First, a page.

Are you a fan of the KISS – keep it simple, stupid – approach to life and business?
I love it when situations, challenges, or problems can be boiled down to the proverbial brass tacks and as I was recently reading an article written by AP and USA Today small business writer, Rhonda Abrams, I think she hit on two principles that are yardsticks for measuring your ability to achieve notable success in your business. Or if you’re a prospective entrepreneur, if you can’t operate within these two principles, you might want to consider a different career path or strategy.
Her article was headlined 7 rules for small biz growth and the two rules I want to highlight are these:
- Take care of your bread-and-butter business first, and
- Don’t bet all your money on one horse.
These two business principles are multifaceted and as you can easily see, they pull you in opposite directions. The first point I want you to consider is your ability to hold two opposing goals in your mind and operate on both of them at the same time.
You might quickly jump to the conclusion that, yes, you can pursue both your core business and expanding into different areas at the same time, but I urge you to think a little more deeply. Will you end up merely going through the motions on one while your heart is fully invested in the other?
I’ve heard a lot of people I respect say something to the effect that you can’t have more than one priority and I also know that our productivity goes way down when we multi-task. Further, experts like Shep Hyken will tell you horror stories about companies that drifted out of their “lane.”
This is all to say that finding and “training” another “horse” to ride – to use Abrams’ language – is not easy: But it’s necessary.
As I’ve wrote elsewhere on these pages, I think we’re in a special economic era right now and the surveys prove it. Small business optimism is at an all-time high. A growing economy combined with tax reform should keep the optimism high for the medium term. This means that the coming months are the ideal time to place a few bets on other horses. These pro-business growth conditions, when they are gone, might not come back for a long time.
Let’s discuss some ways you can find other horses to ride:
Expand your customer list. If you’re overly dependent on a handful of legacy customers, get creative about adding names to your list. Expanding your geographic reach is, of course, one way to do this. If you’re hyper local, go statewide; if you’re statewide, go national; if you’re national, go global; if you’re local, go ecommerce; or if you’re soley ecommerce, devise a brick-and-mortar strategy. Also, some of the following points can expand your customer base.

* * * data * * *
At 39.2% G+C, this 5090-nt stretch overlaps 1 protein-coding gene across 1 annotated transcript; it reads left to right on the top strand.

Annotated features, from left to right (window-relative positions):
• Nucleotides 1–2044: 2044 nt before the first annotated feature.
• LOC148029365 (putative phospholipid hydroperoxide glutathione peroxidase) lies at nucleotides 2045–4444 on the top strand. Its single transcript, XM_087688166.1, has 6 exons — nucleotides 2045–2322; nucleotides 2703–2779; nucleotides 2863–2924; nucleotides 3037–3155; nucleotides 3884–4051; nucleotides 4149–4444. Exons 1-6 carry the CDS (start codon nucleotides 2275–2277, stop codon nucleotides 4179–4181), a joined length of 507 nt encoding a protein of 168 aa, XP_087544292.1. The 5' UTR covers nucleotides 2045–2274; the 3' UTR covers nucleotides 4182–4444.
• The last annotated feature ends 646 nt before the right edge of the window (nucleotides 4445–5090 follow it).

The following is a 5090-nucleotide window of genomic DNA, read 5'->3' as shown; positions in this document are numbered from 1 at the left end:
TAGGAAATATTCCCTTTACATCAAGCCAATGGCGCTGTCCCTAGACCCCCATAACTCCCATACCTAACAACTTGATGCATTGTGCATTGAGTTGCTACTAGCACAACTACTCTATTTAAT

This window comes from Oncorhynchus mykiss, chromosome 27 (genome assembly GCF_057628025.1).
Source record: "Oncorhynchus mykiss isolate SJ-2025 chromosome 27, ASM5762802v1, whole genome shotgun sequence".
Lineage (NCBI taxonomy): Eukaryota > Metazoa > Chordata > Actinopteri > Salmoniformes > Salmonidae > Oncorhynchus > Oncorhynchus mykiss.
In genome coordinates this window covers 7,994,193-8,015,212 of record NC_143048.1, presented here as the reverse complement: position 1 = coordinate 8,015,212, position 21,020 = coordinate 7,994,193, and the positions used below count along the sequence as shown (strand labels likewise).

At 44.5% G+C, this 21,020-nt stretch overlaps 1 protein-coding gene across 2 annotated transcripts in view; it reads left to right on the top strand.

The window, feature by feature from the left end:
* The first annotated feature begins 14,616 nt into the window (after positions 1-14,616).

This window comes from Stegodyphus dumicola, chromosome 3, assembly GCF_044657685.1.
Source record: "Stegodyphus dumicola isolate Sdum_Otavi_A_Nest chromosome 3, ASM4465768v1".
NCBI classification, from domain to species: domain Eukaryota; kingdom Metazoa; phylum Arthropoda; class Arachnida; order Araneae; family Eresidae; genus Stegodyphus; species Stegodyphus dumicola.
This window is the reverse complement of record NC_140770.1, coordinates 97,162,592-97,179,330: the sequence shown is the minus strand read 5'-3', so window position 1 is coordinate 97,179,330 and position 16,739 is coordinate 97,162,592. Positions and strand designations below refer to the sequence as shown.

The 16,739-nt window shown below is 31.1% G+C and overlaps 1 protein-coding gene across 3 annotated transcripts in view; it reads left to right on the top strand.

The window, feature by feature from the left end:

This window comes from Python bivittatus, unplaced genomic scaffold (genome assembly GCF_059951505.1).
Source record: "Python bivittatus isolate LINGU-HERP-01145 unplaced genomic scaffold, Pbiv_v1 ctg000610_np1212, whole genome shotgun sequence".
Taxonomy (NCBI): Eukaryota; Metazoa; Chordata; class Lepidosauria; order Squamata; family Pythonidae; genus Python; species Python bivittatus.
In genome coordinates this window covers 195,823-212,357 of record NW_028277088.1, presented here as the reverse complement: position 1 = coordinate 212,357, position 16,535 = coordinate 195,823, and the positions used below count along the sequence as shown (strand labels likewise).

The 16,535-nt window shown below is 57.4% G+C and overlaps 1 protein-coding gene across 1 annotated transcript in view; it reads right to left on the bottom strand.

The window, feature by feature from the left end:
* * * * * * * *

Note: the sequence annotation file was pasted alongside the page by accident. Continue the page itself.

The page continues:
Acquire a related company. Perhaps the easiest way to expand into a neighboring state is to buy a company there. This acquisition can be a company like yours, a supplier, or a related industry. Amazon’s profits come from its web services, not its retail sales. I believe that as they developed their fantastic ecommerce system they realized that they had created an incredible Internet infrastructure, so why not use that expertise to spin off a web service? In a similar way, Uber expanded to deliver restaurant food.
Integrate vertically. Whether through acquisition or expansion, consider how you can apply the principle of vertical integration to your company. What are you paying to have done that you could do yourself? Also, when you establish this new operation, are there others you could sell the service or product to?
But let me end this by wrapping back around to what is really my central theme: Are you the type of person who can balance these expansion tactics while continuing to provide the right level of care and feeding to your core business?
Many of us lean heavily to one side or the other. Some are wired to doggedly manage the core business, while others love to be pursuing new opportunities. After honestly assessing your position in the balance between those two competing success rules or principles, if you conclude that you’re deficient in one, perhaps it’s time to get help.
You could bring on a partner whose strengths complement yours. A higher-level manager might be a possibility as well, perhaps even a short-term project manager to handle an expansion project. If you feel your strength is in opening new doors for your company, bringing in strong operations managers to keep the core business moving forward could free you up to do what you enjoy most.
What do you say? Do you have what it takes to be successful while balancing these two goals, or do you need to come up with a plan? Don’t wait too long to answer those questions. Opportunity is knocking!